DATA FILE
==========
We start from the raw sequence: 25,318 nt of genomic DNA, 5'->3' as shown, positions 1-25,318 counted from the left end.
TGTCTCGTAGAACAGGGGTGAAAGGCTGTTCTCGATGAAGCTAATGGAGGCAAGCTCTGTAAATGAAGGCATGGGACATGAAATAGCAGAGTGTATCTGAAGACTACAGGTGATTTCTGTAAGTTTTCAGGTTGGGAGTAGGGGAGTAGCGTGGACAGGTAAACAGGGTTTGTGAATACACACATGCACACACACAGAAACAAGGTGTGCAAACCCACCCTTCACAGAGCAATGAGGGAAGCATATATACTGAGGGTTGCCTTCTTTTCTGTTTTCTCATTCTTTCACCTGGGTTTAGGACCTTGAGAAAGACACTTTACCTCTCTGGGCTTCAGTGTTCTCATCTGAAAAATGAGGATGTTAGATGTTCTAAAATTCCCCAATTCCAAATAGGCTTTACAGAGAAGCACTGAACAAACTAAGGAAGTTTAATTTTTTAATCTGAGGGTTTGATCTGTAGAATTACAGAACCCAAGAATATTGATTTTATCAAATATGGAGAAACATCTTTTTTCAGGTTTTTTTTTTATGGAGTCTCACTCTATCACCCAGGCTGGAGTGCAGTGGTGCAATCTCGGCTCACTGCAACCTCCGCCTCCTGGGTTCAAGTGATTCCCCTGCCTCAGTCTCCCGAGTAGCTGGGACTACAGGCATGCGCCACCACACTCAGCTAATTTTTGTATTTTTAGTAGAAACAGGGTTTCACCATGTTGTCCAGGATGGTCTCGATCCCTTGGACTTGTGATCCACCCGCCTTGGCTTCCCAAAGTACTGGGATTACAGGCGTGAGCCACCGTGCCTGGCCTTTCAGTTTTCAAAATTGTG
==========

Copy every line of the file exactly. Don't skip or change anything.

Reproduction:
We start from the raw sequence: 25,318 nt of genomic DNA, 5'->3' as shown, positions 1-25,318 counted from the left end.
TGTCTCGTAGAACAGGGGTGAAAGGCTGTTCTCGATGAAGCTAATGGAGGCAAGCTCTGTAAATGAAGGCATGGGACATGAAATAGCAGAGTGTATCTGAAGACTACAGGTGATTTCTGTAAGTTTTCAGGTTGGGAGTAGGGGAGTAGCGTGGACAGGTAAACAGGGTTTGTGAATACACACATGCACACACACAGAAACAAGGTGTGCAAACCCACCCTTCACAGAGCAATGAGGGAAGCATATATACTGAGGGTTGCCTTCTTTTCTGTTTTCTCATTCTTTCACCTGGGTTTAGGACCTTGAGAAAGACACTTTACCTCTCTGGGCTTCAGTGTTCTCATCTGAAAAATGAGGATGTTAGATGTTCTAAAATTCCCCAATTCCAAATAGGCTTTACAGAGAAGCACTGAACAAACTAAGGAAGTTTAATTTTTTAATCTGAGGGTTTGATCTGTAGAATTACAGAACCCAAGAATATTGATTTTATCAAATATGGAGAAACATCTTTTTTCAGGTTTTTTTTTTATGGAGTCTCACTCTATCACCCAGGCTGGAGTGCAGTGGTGCAATCTCGGCTCACTGCAACCTCCGCCTCCTGGGTTCAAGTGATTCCCCTGCCTCAGTCTCCCGAGTAGCTGGGACTACAGGCATGCGCCACCACACTCAGCTAATTTTTGTATTTTTAGTAGAAACAGGGTTTCACCATGTTGTCCAGGATGGTCTCGATCCCTTGGACTTGTGATCCACCCGCCTTGGCTTCCCAAAGTACTGGGATTACAGGCGTGAGCCACCGTGCCTGGCCTTTCAGTTTTCAAAATTGTG